Entrepreneur Steve Perry opened a charter chain called Capital Preparatory Schools, which recently was a finalist for the Yass Prize, which acknowledges outstanding charter schools. The chain won a prize of $500,000, which it will use to expand. The first-place winner was Arizona Autism Charter Schools, which won $1 million. The Yass Prize is called a STOP award, meaning Sustainable, Transformational, Outstanding, and Permissionless.

On the federal government website for charter schools, the Yass prize is described thus:

The mission of the STOP Awards is to identify and support more best in class education providers who can tackle the challenges and deliver an education for students that is Sustainable, Transformational, Outstanding and Permissionless. The STOP Foundation for Education is not just a philanthropy. And the STOP Award is not just a prize. It’s a movement intended to transform education for everyone. Complete the online application form.

The prize is administered by the Center for Education Reform of Washington, D.C., which supports charter schools, vouchers, and virtual charters, and opposes public schools.

Capital Prep operates in New York City and Connecticut. Its schools were recognized for providing outstanding education, and because 100% of its graduates were accepted at four-year colleges and universities since 2006. Its school in Harlem was co-founded by musician Sean Combs, also known as P. Diddy.

Gary Rubinstein has a history of examining charter schools that claim miraculous results. He took a close look at the Capital Prep Schools and learned from state data that they are actually low-performing schools. Please open the link to see his documentation.

He writes:

The 100% college acceptance graduation rate….implies that the students at the school have been successful in their academics. So I thought I’d go to the public New York State data site to see if this is the case.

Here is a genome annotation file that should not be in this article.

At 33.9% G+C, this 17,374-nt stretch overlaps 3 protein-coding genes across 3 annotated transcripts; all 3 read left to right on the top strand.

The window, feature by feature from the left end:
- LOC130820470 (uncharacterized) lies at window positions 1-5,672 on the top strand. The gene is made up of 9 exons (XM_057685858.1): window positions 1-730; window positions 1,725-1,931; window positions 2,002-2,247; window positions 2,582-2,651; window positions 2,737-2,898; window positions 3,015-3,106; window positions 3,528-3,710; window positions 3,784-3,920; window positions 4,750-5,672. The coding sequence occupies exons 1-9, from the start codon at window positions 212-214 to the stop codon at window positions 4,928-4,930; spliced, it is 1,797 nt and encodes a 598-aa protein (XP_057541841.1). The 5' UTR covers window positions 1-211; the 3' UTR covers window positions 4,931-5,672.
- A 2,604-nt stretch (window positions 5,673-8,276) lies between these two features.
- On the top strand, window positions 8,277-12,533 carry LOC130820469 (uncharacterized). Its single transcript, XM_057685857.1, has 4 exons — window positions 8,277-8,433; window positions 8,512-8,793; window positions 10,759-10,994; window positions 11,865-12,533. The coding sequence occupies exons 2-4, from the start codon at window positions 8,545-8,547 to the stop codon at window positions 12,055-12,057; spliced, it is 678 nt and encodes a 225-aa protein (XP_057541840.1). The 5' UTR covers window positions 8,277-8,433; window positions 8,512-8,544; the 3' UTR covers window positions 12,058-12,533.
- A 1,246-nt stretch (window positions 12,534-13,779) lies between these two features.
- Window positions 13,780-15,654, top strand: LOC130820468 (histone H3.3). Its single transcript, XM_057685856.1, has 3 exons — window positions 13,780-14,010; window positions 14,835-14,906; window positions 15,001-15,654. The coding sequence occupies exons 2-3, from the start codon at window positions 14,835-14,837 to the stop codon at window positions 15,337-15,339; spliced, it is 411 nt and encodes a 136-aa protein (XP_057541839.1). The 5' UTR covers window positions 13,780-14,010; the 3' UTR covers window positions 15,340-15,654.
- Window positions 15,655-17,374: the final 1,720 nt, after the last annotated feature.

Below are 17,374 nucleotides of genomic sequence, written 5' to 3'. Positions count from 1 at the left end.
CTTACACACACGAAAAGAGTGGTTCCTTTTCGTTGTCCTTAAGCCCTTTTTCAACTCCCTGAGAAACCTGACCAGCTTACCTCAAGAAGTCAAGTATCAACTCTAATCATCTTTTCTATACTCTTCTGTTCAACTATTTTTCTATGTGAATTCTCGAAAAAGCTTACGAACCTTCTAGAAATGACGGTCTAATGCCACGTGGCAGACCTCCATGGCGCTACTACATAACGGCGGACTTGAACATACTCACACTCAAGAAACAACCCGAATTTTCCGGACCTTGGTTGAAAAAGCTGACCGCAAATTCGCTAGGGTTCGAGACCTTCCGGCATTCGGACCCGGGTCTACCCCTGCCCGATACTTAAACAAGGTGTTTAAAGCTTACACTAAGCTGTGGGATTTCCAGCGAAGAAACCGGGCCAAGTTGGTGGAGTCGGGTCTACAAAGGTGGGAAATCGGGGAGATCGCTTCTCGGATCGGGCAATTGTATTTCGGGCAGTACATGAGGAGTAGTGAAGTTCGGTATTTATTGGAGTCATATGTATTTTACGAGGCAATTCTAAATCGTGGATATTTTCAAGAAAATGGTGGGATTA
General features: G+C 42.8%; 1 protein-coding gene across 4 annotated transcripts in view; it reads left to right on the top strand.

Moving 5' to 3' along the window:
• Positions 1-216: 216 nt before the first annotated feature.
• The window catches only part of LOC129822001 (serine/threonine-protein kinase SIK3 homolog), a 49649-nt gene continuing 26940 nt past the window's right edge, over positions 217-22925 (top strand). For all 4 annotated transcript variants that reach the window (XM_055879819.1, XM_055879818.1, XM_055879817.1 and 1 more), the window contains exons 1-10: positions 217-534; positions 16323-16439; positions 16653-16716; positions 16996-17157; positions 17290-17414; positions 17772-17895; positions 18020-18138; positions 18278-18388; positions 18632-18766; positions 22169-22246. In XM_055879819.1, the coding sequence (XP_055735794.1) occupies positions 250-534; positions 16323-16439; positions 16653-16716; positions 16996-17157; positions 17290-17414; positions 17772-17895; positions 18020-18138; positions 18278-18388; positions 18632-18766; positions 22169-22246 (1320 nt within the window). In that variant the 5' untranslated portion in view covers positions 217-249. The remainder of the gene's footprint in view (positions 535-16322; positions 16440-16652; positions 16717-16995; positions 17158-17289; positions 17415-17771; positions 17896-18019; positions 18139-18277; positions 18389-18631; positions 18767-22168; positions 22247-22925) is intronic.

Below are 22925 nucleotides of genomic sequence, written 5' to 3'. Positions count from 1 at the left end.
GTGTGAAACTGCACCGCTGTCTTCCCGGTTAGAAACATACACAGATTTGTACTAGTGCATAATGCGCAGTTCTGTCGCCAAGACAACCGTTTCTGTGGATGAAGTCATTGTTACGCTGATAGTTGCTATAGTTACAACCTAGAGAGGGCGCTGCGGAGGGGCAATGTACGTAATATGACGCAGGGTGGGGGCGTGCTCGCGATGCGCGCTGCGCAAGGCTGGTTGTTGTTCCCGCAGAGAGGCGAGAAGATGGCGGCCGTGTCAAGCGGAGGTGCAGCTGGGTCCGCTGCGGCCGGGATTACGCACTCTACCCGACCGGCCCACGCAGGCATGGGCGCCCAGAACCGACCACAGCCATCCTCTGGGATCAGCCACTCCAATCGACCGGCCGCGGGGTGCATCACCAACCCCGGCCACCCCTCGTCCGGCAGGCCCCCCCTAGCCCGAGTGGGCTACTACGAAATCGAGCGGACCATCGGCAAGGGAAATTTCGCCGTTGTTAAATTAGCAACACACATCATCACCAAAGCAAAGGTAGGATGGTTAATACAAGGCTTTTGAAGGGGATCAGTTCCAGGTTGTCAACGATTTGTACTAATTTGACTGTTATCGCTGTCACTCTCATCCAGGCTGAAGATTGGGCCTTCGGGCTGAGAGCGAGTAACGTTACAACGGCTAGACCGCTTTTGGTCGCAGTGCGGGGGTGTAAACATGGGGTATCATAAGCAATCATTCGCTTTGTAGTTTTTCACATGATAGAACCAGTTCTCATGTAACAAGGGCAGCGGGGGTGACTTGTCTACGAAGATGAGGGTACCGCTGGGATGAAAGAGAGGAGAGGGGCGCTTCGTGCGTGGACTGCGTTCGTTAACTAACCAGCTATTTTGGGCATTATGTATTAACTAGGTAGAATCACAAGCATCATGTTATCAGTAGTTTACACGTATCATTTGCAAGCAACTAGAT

In general, the test scores at the Perry / P. Diddy school are some of the lowest in the city. Most notable is that in their 8th grade class of 71 students, exactly 1 scored a passing score of a 3 on the recent state tests…[Scores range from 1-5].

School wide, only 6% of the students in all grades got a 3 on the math state test.

For the older grades, I see that no students passed the Geometry or the Algebra II Regents exams.

Now I’m not saying that test scores are everything, but when only 1 out of 71 8th graders gets a 3 on the state test, this definitely runs counter to the image that the 100% college acceptance rate is supposed to indicate.

The New York Capital Prep schools have only been open for a few years, but the Connecticut Capital Prep schools have been around for over 15 years. So I also looked at the Connecticut publicly available data, which has a lot of useful information on it.

One thing I found was that their Four-Year graduation rate has been as low as 56% in recent years…

On the college readiness index, the school fared very poorly…

The college entrance rate for 2020 was not 100% but about 77%

That school also had 0% passing an AP exam even though 38% took an AP exam…

So anytime you see a claim that some school is beating the odds because they have a 100% college acceptance rate, you should know that there is usually more to the story than that one statistic.

Again, open the link.